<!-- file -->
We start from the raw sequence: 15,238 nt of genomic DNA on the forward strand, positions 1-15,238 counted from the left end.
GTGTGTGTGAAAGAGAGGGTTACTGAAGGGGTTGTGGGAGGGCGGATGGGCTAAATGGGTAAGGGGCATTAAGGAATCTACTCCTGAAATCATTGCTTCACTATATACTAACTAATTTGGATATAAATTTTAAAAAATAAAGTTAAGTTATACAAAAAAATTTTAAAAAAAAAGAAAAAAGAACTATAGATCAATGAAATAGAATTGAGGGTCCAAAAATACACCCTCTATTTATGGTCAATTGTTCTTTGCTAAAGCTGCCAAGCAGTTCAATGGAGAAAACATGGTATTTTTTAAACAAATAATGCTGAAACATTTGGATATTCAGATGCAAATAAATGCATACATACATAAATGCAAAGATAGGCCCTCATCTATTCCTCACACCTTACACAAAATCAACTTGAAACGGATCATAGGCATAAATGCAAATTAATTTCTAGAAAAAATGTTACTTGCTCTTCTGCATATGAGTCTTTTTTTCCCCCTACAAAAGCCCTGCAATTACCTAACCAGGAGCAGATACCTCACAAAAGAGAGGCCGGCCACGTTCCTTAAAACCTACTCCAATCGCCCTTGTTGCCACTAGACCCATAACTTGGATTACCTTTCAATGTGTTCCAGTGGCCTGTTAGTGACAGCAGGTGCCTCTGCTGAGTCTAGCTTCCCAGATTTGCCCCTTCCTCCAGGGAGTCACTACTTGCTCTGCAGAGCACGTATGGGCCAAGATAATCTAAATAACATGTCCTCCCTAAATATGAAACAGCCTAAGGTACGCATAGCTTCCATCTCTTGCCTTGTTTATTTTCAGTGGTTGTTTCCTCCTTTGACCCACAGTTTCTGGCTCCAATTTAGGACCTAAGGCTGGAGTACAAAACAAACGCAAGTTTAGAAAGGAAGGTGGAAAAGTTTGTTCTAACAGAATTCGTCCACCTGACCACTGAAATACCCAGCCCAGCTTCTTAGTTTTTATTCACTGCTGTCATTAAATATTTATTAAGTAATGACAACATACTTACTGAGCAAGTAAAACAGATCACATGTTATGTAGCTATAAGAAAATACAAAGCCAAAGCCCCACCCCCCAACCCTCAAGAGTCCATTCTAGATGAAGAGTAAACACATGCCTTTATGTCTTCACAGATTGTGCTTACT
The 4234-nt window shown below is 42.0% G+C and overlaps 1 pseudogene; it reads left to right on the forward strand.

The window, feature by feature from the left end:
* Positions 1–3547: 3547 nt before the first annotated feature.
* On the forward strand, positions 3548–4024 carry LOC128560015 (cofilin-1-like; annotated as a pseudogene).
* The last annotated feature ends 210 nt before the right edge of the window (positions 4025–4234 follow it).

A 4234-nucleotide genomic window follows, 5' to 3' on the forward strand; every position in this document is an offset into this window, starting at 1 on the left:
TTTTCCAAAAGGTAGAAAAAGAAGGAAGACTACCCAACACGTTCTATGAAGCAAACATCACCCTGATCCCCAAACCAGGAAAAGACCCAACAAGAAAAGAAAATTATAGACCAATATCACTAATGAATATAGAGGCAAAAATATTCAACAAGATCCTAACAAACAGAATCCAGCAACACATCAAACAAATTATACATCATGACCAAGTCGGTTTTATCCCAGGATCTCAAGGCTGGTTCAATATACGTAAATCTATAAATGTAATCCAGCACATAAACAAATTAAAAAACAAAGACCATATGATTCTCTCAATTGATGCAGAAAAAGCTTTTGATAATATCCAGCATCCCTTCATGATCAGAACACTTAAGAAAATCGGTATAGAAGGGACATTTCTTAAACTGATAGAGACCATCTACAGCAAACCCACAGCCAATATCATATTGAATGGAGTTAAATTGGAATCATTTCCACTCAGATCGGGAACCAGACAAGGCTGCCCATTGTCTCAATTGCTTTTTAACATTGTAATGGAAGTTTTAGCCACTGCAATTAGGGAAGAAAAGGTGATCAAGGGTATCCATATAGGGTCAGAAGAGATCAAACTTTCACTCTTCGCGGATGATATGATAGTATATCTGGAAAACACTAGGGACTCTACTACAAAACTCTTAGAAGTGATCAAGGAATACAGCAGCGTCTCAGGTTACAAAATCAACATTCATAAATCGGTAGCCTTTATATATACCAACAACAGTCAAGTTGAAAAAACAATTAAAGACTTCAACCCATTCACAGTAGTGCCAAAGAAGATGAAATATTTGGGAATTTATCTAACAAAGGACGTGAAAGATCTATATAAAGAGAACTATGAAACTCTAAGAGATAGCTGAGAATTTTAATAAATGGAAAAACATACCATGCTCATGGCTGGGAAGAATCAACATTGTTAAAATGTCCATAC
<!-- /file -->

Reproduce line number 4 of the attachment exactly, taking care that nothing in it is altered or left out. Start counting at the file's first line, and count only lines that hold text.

The window, feature by feature from the left end: